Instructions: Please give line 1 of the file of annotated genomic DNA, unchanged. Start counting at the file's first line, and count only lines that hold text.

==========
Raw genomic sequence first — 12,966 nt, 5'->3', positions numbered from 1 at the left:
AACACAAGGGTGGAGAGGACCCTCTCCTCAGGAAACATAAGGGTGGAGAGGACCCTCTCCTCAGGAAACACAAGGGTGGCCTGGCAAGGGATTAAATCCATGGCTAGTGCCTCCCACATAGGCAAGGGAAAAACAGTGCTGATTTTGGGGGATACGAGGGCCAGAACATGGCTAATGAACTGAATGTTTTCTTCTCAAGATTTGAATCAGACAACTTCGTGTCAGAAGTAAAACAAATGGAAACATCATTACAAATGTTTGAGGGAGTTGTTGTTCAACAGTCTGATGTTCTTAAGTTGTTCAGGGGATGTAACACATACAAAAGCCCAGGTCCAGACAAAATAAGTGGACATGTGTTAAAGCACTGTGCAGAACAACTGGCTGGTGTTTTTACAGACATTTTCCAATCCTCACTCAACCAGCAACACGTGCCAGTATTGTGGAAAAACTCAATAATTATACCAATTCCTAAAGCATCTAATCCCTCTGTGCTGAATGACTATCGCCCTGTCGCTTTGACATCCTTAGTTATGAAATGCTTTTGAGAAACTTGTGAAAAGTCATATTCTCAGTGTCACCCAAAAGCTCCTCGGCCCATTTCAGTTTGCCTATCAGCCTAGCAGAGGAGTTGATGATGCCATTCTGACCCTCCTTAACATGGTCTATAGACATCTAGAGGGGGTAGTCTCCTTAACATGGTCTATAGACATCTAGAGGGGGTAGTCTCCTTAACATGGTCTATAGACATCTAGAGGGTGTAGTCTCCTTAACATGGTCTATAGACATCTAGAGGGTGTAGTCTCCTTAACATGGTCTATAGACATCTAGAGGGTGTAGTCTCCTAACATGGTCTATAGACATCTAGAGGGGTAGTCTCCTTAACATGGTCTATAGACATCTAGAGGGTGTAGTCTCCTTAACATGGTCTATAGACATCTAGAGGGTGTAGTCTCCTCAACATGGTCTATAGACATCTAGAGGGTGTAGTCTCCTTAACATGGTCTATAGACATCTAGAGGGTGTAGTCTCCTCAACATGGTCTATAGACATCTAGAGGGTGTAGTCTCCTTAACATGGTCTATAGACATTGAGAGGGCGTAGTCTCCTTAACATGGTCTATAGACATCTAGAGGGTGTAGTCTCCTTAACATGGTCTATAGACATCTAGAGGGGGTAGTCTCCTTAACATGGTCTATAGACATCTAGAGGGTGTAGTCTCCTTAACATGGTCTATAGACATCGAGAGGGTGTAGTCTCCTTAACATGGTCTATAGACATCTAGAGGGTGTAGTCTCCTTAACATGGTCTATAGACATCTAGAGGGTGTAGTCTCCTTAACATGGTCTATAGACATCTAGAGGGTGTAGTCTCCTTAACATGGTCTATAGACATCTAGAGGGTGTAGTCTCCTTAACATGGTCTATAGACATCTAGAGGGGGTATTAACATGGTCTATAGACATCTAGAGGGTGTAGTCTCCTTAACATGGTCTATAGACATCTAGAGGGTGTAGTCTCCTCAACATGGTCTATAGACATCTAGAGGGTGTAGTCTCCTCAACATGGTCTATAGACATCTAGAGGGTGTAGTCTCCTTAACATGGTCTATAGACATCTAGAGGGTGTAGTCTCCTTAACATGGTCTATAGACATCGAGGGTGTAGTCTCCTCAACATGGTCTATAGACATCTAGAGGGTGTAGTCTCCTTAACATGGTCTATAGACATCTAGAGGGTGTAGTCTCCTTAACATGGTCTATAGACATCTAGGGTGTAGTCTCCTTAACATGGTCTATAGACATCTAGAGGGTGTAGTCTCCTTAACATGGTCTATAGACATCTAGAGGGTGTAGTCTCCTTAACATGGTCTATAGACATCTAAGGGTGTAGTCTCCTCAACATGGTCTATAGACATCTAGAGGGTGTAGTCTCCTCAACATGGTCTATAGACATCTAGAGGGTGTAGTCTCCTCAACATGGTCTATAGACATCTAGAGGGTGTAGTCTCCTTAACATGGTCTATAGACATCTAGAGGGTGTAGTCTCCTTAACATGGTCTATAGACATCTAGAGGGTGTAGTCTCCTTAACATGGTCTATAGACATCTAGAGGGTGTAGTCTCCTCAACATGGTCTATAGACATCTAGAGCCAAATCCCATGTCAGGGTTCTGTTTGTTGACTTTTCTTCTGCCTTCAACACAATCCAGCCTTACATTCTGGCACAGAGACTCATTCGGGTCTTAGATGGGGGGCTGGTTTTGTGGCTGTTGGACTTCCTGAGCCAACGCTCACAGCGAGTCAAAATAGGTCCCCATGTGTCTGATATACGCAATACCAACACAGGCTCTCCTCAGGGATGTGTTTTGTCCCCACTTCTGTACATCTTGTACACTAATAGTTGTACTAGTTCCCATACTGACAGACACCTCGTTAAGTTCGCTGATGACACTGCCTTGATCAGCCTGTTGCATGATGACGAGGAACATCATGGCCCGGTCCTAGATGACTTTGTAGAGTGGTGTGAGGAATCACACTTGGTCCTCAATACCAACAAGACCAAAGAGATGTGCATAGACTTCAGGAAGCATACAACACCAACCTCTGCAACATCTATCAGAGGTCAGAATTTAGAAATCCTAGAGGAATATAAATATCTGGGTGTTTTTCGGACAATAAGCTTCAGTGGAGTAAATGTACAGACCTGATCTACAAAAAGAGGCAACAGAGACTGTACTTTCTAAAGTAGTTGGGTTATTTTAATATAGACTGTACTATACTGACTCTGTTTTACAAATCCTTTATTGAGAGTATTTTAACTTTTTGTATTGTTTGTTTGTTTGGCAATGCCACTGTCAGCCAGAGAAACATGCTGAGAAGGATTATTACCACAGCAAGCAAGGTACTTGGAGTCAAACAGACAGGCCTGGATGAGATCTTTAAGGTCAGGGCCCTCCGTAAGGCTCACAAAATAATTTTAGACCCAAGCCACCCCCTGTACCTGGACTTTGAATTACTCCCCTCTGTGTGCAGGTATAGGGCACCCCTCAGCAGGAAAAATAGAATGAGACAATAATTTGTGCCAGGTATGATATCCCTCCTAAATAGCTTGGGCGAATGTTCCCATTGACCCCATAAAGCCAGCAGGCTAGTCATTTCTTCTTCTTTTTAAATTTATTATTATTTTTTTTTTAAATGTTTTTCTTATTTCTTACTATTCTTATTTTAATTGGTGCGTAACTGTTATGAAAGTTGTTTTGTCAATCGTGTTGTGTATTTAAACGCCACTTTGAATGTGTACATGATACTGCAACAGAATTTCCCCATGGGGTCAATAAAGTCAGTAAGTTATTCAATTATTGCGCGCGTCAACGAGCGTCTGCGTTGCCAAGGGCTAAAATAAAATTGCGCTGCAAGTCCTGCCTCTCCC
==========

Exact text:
Raw genomic sequence first — 12,966 nt, 5'->3', positions numbered from 1 at the left: